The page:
Some would refer to it as finger board, but as for my brothers and I, it was simply carrom board. Recently, as my Dad and I were in search for our stored winter items in the garage I stumbled upon a few pieces of this game and instantly reminisced about the many great times my brothers and I had whilst playing the game.

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It was during the first week of school holidays that mornings or even entire days were reserved for carrom board competitions. The teams were already preselected from the many short league games hosted over the weekends during the school period. – Everyone stuck to their old teams as no one was keen on experiencing the humiliation that came along with losing. But, unfortunately for the not-so-great-players, persuasive pleading was the only way to get selected on a team, nonetheless…it never worked and instead they opted to warm the spectator seats.

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My friend, Vanessa’s Dad is a master handy man, so in order to save our allowance he crafted a carrom board game for us. This game granted us rights to be at their home all the time, as she often ignored our never ending play times and wanted us to leave during lunch time, which most of us could never comprehend.

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This game was originally played throughout India and Southeast Asia, swiftly it made its way to other countries in the world, like Namibia where it became popular too.

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We used to place this plywood carrom board on an empty petrol container or any flat surface that fit the occasion and balanced it with little stones.

Photo: Nela Shikemeni

It has four set pocket holes with lines on the four different corners that restrict players to aim in the allocated section. At least two to eight players can enjoy the game, but more players are allowed to play to make the game entertaining.

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For us, the pieces with finger indents were green and were used to manoeuvre the different coloured carrom men pieces on the board, with the help of the special ingredient ‘Top Score Maize Meal’ that was sprinkled across the board to allow these pieces to manoeuvre effortlessly.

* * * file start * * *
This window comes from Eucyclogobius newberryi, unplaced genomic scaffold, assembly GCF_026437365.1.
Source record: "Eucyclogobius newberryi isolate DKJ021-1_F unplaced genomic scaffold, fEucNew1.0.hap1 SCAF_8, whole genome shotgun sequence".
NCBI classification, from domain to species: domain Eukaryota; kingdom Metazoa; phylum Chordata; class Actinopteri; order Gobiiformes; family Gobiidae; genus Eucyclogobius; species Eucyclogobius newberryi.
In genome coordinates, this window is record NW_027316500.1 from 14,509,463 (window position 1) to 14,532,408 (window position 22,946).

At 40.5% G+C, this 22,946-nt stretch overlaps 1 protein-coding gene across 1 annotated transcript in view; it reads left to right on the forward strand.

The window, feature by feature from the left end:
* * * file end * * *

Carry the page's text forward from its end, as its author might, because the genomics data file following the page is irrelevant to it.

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This green piece is held onto tightly with a player’s index finger and force has to be applied to attempt to pocket the carrom men pieces as it enables players to have a tighter grip. The carrom men pieces are placed in the centre of the board and struck one by one with the aim of pocketing them amongst the four pocket holes.

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Players or teams with no carrom men pieces on the board, who have pocketed the blue or white carrom piece ‘Queen’, wins the games. And just like pool / snooker, it helps one to think strategically in order to win.

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To make the competitions interesting, there was an all-girls and all-boys team and of course the favourite prizes, Chocolate Ys or Niknaks chips were up for grabs. – Not to forget there was a crowd to support the teams and those who merely came to mock because they did not make it onto any of the teams. – It was never a surprise!

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Certainly, simple things such as a board game allowed us to spend time together and delight in the not so friendly banter as it was a way to unify us all and share Vanessa’s lunch meals. So, if you have a small board game to fit into your luggage, take it along and enjoy it with a few new friends as you sit atop the boulders and welcome a beautiful sunset at our Canyon Lodge.

Photo: Nela Shikemeni

Have you ever played carrom board? What are your memories of carrom board? Let us know by sharing your story in the comment section below.

Author –  I’m Nela, from Windhoek Namibia but born in a small village called Omatunda in northern Namibia. I am passionate about writing, research and photography, as it helps me gain knowledge about people and my country.